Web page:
The Equal Employment Opportunity Commission, or EEOC, is an agency that works under the federal government to implement federal laws associated with discrimination against employees or job applicants in the U.S. It was created by the Civil Rights Act in 1964 and offers a level of protection to employees who think they have been discriminated against in the workplace. Once a report is made, the EEOC investigates the claim and tries to reach a satisfactory resolution based on the details of the case. As an employer, you should do your best to avoid an EEOC complaint.
However, even well-intentioned employers experience an EEOC compliant sometimes. When it comes to preventing discrimination in the workplace, awareness is crucial. Familiarizing yourself with the common examples of workplace discrimination will help you avoid some of these costly EEOC complaints.
Should the worst occur, here’s how to address an EEOC complaint and implement a better approach.
What are the most common EEOC complaints?
EEOC complaints apply to different types of discrimination that happens in the workplace environment. Age discrimination refers to the unfair treatment of an applicant or employee because of his or her age. Laws exist to protect workers aged 40 or above from discrimination, such as the Age Discrimination in Employment Act (ADEA).
Similarly, is another common EEOC complaint that revolves around employers treating an employee or applicant unfavorably due to their gender, whether male, female, sexual orientation or transgender status. Similarly, a sex discrimination complaint may occur when an employer is paying male and female counterparts different amounts for doing the same work.
There are numerous other types of common EEOC complaints as well, such as national origin, disability, pregnancy, color, race, and religion discrimination. According to the Title II of the Genetic Information Nondiscrimination Act (GINA) of 2008, discrimination against job applicants or employees based on genetic information is also illegal.
Genetic information includes all details linked to an individual’s genetic tests to the tests of the employee’s family members. Additionally, included under the genetic information is an individual’s medical history that can be used to determine the individual’s likelihood of developing a health condition.
How to Avoid a Common EEOC Complaint
An employer’s best defense to avoid EEOC charges is prevention. While it is not always possible to prevent all EEOC complaints, you can always ensure the complaints are few and far between. Here are four steps you can take to reduce the risk of financial and legal exposure while fostering a workplace of professionalism and respect for personal differences.
1| Start by establishing solid anti-discrimination policies, including equal employment opportunity, anti-retaliation and anti-harassment policies throughout the entire organization. You should make sure these policies are distributed and made available for review at all times by managers and employees alike. These policies should also be included in the employee handbook and posted on your organization’s intranet site.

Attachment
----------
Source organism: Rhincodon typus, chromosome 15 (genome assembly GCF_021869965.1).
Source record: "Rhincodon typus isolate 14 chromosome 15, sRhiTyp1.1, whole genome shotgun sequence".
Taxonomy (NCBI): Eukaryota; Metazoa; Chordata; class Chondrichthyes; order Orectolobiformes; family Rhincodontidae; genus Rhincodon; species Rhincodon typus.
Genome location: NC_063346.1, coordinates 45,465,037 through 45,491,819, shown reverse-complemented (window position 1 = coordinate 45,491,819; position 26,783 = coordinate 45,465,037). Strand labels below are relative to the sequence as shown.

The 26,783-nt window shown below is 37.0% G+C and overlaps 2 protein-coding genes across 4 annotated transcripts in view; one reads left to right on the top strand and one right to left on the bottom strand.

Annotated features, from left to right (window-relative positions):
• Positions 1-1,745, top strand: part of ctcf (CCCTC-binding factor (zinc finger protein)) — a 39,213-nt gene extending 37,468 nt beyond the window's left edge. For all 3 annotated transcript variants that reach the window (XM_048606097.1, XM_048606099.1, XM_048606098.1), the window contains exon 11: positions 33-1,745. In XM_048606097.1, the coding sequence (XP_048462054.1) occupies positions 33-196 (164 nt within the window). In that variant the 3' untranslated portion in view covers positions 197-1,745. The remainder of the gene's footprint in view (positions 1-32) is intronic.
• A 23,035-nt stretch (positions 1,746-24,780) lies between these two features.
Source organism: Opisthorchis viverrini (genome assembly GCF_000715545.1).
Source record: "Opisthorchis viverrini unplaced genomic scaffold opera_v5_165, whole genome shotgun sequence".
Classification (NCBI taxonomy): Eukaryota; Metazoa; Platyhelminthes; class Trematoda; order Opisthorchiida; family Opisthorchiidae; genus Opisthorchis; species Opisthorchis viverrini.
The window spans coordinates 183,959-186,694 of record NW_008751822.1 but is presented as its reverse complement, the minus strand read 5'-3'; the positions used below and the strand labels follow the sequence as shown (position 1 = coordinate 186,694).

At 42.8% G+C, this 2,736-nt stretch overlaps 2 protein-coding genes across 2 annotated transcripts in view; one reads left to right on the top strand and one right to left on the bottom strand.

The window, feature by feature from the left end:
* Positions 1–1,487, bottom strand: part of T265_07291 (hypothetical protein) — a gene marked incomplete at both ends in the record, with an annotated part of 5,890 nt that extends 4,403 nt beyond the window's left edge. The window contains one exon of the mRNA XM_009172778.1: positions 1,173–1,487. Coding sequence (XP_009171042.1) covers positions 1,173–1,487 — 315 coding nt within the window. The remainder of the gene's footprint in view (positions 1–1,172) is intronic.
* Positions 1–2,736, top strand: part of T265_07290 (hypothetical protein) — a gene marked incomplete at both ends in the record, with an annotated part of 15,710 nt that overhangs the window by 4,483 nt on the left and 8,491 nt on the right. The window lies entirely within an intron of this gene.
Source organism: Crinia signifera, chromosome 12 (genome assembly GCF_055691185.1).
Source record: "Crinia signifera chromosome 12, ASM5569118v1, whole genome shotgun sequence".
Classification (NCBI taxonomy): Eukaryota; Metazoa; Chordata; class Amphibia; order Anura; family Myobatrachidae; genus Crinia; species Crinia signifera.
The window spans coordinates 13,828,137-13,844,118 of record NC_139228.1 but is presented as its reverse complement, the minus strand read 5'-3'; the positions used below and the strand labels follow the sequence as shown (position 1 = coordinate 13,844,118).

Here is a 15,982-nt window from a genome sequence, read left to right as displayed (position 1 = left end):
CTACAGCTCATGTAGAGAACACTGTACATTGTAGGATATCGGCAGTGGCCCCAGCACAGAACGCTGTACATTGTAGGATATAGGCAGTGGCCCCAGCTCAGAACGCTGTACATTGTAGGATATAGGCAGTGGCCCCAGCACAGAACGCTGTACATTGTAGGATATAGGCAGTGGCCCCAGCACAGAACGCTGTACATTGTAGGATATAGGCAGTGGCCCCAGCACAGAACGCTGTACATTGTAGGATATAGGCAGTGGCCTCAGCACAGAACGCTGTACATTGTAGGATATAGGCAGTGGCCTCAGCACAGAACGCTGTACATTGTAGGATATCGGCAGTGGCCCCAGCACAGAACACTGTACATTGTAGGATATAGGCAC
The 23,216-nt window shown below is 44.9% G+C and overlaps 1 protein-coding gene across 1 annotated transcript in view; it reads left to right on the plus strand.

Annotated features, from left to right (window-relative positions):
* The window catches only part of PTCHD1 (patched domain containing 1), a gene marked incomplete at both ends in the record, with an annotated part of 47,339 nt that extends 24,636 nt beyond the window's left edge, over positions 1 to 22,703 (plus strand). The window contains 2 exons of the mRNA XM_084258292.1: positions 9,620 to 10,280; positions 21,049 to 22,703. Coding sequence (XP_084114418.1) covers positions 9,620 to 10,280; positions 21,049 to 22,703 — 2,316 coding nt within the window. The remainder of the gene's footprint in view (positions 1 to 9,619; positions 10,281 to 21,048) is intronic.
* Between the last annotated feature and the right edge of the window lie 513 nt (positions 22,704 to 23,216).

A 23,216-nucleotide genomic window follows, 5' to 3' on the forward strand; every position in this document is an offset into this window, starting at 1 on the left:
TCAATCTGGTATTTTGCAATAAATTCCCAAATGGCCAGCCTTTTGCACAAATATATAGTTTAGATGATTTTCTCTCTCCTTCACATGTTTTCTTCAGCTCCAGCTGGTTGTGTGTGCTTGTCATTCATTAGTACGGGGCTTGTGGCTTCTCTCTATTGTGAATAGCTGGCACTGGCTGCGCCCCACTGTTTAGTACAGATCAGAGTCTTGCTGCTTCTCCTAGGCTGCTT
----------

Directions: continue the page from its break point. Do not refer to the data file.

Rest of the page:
2| You should offer periodic training to managers and employees on non-discrimination harassment and retaliation policies and enforce such policies justifiably. Training sessions should involve a clear explanation of prohibited conduct, including examples and sample scenarios. Most importantly, you should employ the policies and hold both managers and employees accountable for their actions.
3| The next step is to establish neutral and objective criteria that will drive employment decisions. It is always ideal to analyze responsibilities, functions, and competencies related to various jobs within your organization and create objective, job-relevant qualification standards relevant to specific duties and competencies. Employers need to continuously make decisions related to hiring, performance appraisals, promotions, compensation, progressive discipline, and decisions that will adversely affect an employee’s working environment.
4| Lastly, you need to implement a clear complaint process that offers multiple, easily accessible avenues for complaints. You should encourage open communication by ensuring all employees are comfortable in discussing concerns with human resources, supervisors, or a designated person in the organization. If an employee in your firm believes they are or have been retaliated or discriminated against, it is essential you make them feel safe and comfortable voicing their concerns. Fostering early dispute resolution will help reduce the chances of misunderstandings that can promptly lead to an EEOC complaint.
Summing It All Up
It’s never too late to take proven steps to avoid EEOC complaints and thereby protect your company. Having written, equally applied policies present in the organization, offering training to managers regularly, and maintaining comprehensive personnel files will all help you stay on the safer side. Nevertheless, remember you do it all with the relevant state and federal laws in mind.
In case you still end up facing a discrimination complaint, ensure you follow the EEOC’s instructions carefully. Also, be cooperative and forthcoming in giving all the requested information.
There are actually 2 types of sex discrimination, covered under 2 different laws. One is Title VII’s prohibition of sex discrimination which forbids employment discrimination based on gender identity or sexual orientation. The other is The Equal Pay Act which requires that men and women in the same workplace be given equal pay for equal work. In other words, employers cannot pay men and women who perform substantially similar jobs at the same location unequal wages because of sex.
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